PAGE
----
I looked at your „you are (not) alone“ photo series and wondered: Why is solitude such an interesting concept for photographers? It is very essential to the creative process. When I am alone, I have the time to think. I have better ideas and feel more creative overall. You don’t get distracted from what you actually want to do. It takes time to decide what you want to do with an idea and how you are going to do it and usually you find that time when you are alone. For four years, I took pictures that symbolize solitude and love — usually on the road, alone — and at the end, I had a massive archive of pictures. It took some time to figure out how I could use these pictures to represent what I wanted to tell with them.
That’s the creative process side but then there is also the importance of solitude as the photographer’s subject. The pictures from this series were all taken on the street so nothing is staged. I think that is the best way to capture solitude because I don’t know if it can be staged at all. I normally tend to isolate the person or object I am photographing but this was different because I didn’t know if I would be able to transport the mood or feeling by isolating the subject. What was difficult with this project was finding the subject
What is interesting about your series is that you also included a lot of pictures of buildings or streets but usually we associate only humans with feelings like loneliness or love. True, but these are our surroundings so they do have an effect on us. I wanted to portray objects to show this and to complement the pictures I took of people. That’s why very often, you see two pictures that I have put next to each other to make that connection. I also put pictures of different people next to each other to show the dependency we humans have vis-à-vis other people and that causes the feelings of solitude we sometimes feel. Also: just showing people, standing alone somewhere, looking sad, that would have been too easy.
In the explanatory notes of “you are (not) alone”, you quote Erich Fromm who said that the intensity with which we love, often mirrors the intensity of the solitude we felt before. Why did you choose that quote? I think it is something we all experience. You are with other people and you might love other people but you know that, ultimately, you are alone in this world. We all depend on relating to others. The human being is the only living being that has this dependency. Of course, we can be alone and survive but loneliness is something intrinsically human. We can’t be alone forever but we need to be alone sometimes — this dichotomy really fascinates me.
Coming back to the abandoned places and objects you portray: Why do you think that we have developed such a deep interest in this subject? I think it has a lot to do with nostalgia for bygone eras and we wonder about the history of these places and objects. We can experience the past through them and these places invoke feelings that we don’t get just everywhere.
Like solitude or loneliness? It depends; I mean you can also feel very lonely in a huge city, surrounded by millions of people. I think abandoned places invoke nostalgia or melancholia and these feelings might lead you to feel lonely or solitary but I don’t think that necessarily has to happen.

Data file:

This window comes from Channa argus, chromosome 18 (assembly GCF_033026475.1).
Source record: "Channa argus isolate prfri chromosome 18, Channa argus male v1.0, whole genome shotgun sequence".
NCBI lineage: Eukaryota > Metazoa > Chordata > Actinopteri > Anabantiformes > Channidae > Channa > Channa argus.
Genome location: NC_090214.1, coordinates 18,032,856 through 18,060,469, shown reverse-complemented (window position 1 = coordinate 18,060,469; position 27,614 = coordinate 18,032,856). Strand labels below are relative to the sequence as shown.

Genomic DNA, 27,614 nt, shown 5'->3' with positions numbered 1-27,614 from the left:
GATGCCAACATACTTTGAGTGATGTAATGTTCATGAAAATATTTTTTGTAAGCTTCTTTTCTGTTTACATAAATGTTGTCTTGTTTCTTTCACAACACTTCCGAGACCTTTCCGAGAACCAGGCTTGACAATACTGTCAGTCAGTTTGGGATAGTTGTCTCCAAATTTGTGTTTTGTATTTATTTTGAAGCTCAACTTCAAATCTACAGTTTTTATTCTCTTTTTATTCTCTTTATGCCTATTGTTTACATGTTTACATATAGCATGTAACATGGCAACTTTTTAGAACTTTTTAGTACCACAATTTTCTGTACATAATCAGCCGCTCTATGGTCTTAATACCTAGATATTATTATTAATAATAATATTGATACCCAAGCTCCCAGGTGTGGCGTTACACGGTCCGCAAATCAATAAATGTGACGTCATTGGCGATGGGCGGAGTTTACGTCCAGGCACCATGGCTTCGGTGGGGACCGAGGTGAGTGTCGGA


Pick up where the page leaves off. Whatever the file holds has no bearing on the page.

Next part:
There is one picture from “you are (not) alone” that caught my interest in particular. It depicts a big public square and small groups of individuals standing around. You see that the individuals are not alone but the picture nevertheless invokes a feeling of solitude. It shows people that are alone among each other. The picture was taken in Rome and the square is usually heavily populated but yet there is no real feeling of being together in this moment. People are just there — together alone.
The other photo series “screen memories” shows glimpses of your own past. You portray your childhood and the lack of the father figure. There are two protagonists — you and your father — but one of them is portrayed by his absence. This project is about the relationship between memory and photography. I researched a lot and decided to use my own memories for it, the ones from my childhood and from the time with my father. I also tried to tell about his absence during a long period of my life, so this is why the man representing him is never wholly recognizable in the pictures. He is present but not there.
What is fascinating about these pictures is that some of them depict very banal objects or memories it seems … Yes, there are pictures showing important events or special occasions but then many just show something very random that comes to my mind when I think about my father. These memories are what Sigmund Freud called “screen memories”. The pictures of that series can be divided in three categories …
Namely? Some of the pictures show actual memories that I still have, some show memories I only got through pictures of that time and then there are invented memories. When I started working on this project, I started out with a few memories and then every memory would trigger another one. I also started to concern myself a lot with the way memory works. Memory is selective and usually, the memories that we have are linked to some other sense experience like a noise or a smell. I wanted to also give these impressions some room in this project.
For more pictures, check Verónica’s website and Facebook page. “screen memories” will be on exhibition at the C/O Gallery Berlin until the 24th of April. Copyright of all the pictures: Veronica Losantos